live with them?
* * ? *
This is the kind of "strike" news
paper workers are engaged in :
"Strike-for your altars and your
Strike-for the green graves of
God, and your native land!"
* . * *
The black brute who shot dead
two officers of the law while in the
performance of their duty in Green
ville shou?d' be given a seat'in the
electric chair in the shortest possi
ble time. Society and the State gain
when such a depraved life becomes
World Sustains Heavy Loss.
Countless sacrifices have been
made by individuals and people of
the uarth during the past five years,
but none have had as far-reaching
consequence as the sacrifice which
Ignace Jan Paderewski, the world
renowned pianist has made. People
who are capable of judging, have
pronounced him to be the most gift
ed living performer upon the piano,
the queen of instruments, and yet he
has given up his art for his country.
Poland has gained by having the pi
anist become the Premier, but the
world has lost heavily. It requires
more than one generation to produce
a Paderewski, and it seems a pity
beyond expression that he should be
?all?d upon to make the sacrifice.
Paderewski was the man of the
hour. Towering above his fellows, he
seemed divinely raised up to save
Poland for itself and for the world.
No one else could have done it and
Paderewski says that he is happy in
the sacrifice for his country.
Although it has now' been two
years since Paderewski gave up the j
; piano, let us hope that after he shall j
I have established an orderly govern- j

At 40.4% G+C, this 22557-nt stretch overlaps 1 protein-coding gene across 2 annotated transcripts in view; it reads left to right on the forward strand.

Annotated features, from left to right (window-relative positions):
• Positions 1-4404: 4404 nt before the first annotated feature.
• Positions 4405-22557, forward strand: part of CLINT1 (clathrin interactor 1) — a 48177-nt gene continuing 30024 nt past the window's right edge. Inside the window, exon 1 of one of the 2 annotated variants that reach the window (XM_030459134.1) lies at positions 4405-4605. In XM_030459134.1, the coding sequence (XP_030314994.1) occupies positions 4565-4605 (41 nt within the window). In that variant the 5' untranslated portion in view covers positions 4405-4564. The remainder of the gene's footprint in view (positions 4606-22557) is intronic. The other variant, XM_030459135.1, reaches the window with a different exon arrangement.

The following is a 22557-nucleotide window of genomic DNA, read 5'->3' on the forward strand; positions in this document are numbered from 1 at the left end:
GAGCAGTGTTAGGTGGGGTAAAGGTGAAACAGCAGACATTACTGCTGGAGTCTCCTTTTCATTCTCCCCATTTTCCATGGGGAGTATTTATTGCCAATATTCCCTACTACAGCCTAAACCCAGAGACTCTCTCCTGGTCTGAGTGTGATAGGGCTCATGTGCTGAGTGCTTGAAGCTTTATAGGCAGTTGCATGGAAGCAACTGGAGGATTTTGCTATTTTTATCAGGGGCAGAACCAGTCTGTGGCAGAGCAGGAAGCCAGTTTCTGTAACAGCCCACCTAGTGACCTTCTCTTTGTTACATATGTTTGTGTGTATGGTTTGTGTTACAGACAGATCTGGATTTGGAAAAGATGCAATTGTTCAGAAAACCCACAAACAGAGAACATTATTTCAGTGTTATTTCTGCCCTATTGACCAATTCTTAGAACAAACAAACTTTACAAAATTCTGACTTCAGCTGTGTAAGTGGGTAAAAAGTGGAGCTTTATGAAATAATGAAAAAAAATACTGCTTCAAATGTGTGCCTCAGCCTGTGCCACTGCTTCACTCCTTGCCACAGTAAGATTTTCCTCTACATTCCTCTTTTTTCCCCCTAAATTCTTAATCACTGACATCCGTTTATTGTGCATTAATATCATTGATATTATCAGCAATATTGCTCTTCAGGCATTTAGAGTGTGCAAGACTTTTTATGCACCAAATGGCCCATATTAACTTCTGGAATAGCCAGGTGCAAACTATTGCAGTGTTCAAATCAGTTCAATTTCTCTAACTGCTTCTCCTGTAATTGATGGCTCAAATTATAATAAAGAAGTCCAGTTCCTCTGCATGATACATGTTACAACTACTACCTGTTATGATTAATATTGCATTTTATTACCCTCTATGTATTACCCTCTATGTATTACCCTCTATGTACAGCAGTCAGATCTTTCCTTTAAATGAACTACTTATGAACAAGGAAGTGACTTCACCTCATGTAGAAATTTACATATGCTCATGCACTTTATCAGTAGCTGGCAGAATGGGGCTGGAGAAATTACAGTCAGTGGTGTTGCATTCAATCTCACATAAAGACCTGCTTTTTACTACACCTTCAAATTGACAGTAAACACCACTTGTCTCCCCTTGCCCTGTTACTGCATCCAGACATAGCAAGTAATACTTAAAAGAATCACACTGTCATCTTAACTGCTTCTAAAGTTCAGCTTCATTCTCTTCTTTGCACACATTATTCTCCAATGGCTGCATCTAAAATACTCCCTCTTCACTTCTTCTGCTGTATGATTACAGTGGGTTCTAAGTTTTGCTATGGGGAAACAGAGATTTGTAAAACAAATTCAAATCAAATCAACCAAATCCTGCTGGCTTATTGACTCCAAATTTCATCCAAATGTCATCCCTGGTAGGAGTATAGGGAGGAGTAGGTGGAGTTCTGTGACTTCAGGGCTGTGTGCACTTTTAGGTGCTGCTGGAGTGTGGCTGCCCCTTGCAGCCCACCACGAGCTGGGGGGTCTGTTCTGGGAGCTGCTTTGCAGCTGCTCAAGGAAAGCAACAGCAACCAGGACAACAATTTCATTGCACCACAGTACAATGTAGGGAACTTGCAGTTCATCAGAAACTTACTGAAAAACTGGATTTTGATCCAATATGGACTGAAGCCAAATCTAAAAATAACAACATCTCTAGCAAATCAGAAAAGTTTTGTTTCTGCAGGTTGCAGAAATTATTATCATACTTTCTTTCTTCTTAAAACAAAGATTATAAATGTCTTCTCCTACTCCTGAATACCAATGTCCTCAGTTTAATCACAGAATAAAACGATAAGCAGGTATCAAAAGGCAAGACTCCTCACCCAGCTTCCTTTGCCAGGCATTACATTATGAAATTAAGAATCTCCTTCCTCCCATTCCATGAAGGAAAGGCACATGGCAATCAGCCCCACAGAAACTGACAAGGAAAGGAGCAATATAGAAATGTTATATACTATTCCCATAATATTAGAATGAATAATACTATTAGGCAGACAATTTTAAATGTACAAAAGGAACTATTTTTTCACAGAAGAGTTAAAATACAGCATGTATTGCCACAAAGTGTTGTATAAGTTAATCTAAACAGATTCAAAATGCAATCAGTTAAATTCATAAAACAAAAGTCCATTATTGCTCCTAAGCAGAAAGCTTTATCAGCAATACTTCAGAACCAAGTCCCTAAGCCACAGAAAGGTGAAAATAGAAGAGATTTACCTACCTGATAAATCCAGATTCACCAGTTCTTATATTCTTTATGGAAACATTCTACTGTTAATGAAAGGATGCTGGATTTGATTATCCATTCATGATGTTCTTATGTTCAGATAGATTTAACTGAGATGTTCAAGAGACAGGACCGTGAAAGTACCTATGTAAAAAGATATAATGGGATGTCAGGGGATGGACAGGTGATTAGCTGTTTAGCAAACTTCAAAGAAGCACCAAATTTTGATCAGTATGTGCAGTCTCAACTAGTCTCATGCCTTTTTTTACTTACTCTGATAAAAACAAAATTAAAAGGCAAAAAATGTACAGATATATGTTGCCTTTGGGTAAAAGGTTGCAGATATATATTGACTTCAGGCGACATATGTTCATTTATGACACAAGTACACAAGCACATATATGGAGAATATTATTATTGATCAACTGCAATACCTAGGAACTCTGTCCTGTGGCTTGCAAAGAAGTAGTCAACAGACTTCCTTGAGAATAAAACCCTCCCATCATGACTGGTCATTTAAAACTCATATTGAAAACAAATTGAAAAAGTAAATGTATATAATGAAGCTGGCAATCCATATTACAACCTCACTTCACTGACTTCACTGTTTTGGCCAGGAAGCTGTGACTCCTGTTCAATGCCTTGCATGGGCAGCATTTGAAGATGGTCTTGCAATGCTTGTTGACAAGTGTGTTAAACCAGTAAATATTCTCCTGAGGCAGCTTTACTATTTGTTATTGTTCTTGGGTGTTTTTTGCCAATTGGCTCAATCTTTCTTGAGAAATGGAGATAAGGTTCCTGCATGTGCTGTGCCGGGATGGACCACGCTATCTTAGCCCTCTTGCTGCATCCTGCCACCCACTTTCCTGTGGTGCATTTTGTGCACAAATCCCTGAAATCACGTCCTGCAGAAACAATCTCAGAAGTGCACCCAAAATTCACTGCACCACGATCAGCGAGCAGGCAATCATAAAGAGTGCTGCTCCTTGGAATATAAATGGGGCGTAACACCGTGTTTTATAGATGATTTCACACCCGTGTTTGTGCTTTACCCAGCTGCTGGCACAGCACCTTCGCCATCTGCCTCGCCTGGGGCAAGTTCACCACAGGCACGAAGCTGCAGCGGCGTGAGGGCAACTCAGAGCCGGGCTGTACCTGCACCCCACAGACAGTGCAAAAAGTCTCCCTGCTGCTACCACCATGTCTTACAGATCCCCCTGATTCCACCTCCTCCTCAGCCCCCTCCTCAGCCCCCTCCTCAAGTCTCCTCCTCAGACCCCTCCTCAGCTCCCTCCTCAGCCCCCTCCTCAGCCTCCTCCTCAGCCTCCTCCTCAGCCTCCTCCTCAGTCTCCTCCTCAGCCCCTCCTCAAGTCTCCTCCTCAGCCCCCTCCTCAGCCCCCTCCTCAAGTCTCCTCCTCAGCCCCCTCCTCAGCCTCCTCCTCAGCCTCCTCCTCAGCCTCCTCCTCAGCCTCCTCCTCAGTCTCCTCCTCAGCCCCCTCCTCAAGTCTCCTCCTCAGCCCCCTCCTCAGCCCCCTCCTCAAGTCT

j ment in Poland he will be -seized with
not only an impelling desire but an 1
i irresistable sense of duty that he re- ?
j sume his place in the forefront of
? the musicians of the world. Then !
Poland will have profited and the
.world will not have lost altogether.
* + * *
Great Day for Baptist Church.
Although the week appointed for J
closing the 75-Million Campaign was
fixed for November 30 to December
8, Dr. R. G. Lee announced about
'three weeks ago that he would ask
the members of his church to raise
their apportionment the first Sunday,
in October. Having completed the1
I campaign for his church early,' he !
j would then be free to assist other j
churches in the association in raising
their apportionment. '
In season and out of season (if '
there could be a time out of season
?for such work) for the past several
weeks, Dr. Lee has planned and la
bored to the end that everything be
in readiness for the climax on the
.first Sunday. At the morning hour
?he made an earnest and effective
?presentation of the great enterprise,
i greatest the Baptists of the South
have ever undertaken, and then gave
the ; lo in opportunity to state
volv 'ii:rice of
pre ey -. :-.."
chi::--"h v el ... v .. J:
Le. . . :.. - ... . ill u ... ? i .
of the absent memoc. .